Do You Struggle With…


Understanding your emotions? Do you find it difficult to identify, differentiate, and understand the causes behind your emotional responses?

Accepting your emotions? Do you ever deny your emotional experiences, especially when they don’t align with societal expectations or your own beliefs about emotions? Do you sometimes wish to not feel your emotions, such as sadness or anger?

Feeling overwhelmed by your emotions? Have you ever felt like you’re on an emotional roller coaster, unable to keep up with the highs and lows of your day-to-day? Does this make it difficult to focus on tasks or be present in the moment?

High emotional sensitivity? Perhaps you notice that you are impacted more by your emotions than those around you, or that you are more affected by subtle changes in your environment, such as a friend’s mood or a minor disruption in your routine?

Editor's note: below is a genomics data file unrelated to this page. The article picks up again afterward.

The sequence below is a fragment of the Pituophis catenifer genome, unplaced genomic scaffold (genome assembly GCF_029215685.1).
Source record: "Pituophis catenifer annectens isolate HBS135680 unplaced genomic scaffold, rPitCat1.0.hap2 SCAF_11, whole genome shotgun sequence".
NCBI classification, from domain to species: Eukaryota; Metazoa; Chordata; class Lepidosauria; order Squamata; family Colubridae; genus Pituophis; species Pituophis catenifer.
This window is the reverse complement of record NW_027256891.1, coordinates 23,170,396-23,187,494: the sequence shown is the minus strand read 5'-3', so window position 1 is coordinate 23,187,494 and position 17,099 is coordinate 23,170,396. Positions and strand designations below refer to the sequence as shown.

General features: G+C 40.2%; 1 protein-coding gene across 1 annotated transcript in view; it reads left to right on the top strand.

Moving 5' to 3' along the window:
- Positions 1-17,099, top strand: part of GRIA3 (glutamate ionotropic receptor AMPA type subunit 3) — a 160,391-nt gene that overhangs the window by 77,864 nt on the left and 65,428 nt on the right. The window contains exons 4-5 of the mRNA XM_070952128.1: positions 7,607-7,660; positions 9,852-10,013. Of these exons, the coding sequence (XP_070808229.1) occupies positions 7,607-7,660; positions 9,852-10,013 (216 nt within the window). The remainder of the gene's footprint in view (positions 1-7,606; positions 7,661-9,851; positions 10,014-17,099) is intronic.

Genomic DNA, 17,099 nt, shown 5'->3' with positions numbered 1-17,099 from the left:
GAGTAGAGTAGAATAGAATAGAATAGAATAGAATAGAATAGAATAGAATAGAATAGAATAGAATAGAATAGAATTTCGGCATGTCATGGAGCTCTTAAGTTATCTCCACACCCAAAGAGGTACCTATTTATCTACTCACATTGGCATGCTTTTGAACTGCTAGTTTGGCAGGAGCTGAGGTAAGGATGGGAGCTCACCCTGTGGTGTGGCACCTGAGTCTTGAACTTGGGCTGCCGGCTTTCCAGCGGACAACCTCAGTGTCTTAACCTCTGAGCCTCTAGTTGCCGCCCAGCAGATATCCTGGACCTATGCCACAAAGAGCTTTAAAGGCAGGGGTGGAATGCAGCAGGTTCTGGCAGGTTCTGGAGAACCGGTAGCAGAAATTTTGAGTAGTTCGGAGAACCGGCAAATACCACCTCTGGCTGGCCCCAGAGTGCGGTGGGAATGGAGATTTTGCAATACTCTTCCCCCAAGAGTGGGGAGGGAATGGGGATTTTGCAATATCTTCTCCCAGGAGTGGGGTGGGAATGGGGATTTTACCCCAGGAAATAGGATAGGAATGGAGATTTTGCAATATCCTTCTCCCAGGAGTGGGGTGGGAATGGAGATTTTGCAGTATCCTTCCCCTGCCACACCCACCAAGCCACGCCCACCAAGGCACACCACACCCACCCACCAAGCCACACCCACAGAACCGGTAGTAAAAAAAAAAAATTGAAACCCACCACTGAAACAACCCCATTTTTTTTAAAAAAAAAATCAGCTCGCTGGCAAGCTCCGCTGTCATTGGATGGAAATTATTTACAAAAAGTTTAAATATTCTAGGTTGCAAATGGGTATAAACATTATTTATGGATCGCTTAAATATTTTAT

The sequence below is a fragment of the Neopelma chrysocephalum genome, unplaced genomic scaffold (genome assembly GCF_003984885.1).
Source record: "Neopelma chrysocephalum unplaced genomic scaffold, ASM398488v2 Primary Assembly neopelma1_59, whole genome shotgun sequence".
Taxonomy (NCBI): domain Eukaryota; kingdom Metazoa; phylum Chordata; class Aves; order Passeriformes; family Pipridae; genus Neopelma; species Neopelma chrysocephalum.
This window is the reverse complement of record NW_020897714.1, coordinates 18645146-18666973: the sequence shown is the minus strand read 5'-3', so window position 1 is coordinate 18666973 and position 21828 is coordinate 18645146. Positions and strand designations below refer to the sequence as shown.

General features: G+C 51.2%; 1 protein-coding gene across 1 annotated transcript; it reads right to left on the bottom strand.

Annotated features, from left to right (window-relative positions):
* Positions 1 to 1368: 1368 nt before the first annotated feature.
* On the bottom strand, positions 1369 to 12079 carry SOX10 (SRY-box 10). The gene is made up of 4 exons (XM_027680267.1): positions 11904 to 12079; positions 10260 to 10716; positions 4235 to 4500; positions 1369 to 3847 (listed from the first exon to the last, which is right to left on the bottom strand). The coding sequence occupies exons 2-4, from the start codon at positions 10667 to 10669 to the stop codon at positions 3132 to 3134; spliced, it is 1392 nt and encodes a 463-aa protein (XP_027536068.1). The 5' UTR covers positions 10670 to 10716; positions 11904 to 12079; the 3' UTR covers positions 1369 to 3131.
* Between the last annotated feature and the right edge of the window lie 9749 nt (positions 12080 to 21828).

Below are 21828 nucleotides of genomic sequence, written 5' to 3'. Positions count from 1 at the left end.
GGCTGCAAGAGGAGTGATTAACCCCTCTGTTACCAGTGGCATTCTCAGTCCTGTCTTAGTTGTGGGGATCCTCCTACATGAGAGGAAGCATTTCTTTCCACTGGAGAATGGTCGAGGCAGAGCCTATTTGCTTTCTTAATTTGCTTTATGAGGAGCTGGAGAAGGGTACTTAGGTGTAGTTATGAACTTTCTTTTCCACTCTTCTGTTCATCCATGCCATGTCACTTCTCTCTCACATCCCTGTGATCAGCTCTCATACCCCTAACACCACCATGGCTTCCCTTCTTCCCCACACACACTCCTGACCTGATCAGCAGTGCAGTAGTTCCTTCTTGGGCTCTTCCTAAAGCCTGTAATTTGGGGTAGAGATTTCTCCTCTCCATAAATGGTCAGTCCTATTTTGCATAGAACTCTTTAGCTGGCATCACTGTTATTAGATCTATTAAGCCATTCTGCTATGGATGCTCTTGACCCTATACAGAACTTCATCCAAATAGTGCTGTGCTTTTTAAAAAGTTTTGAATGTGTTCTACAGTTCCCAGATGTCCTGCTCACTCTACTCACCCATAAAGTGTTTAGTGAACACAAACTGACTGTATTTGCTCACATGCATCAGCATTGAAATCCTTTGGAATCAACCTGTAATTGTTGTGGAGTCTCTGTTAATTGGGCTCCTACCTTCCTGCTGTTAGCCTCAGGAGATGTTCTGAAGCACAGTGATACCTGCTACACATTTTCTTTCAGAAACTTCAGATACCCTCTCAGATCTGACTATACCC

Maintaining healthy relationships? Have you struggled to sustain positive and supportive connections with others over the long term? Do you find yourself continually involved in difficult interactions with those around you?

Navigating conflict? Do you find it difficult to address or resolve issues in your relationships, or to figure out the path forward during conflict?

Communicating and asserting yourself? Are you able to express your needs and boundaries clearly with others? Do you ever avoid difficult conversations out of fear of confrontation or rejection?


Feeling in control of your behaviors? Do you ever feel like your actions and choices are driven by emotions or impulses, rather than intentional consideration and decision-making?

Impulsivity? Can you recall times where you have acted impulsively, without thinking of the potential consequences of your actions? Do you often feel regret about your choices and actions?
Effective problem-solving? Do you experience difficulty with thinking through problems or generating successful and feasible solutions?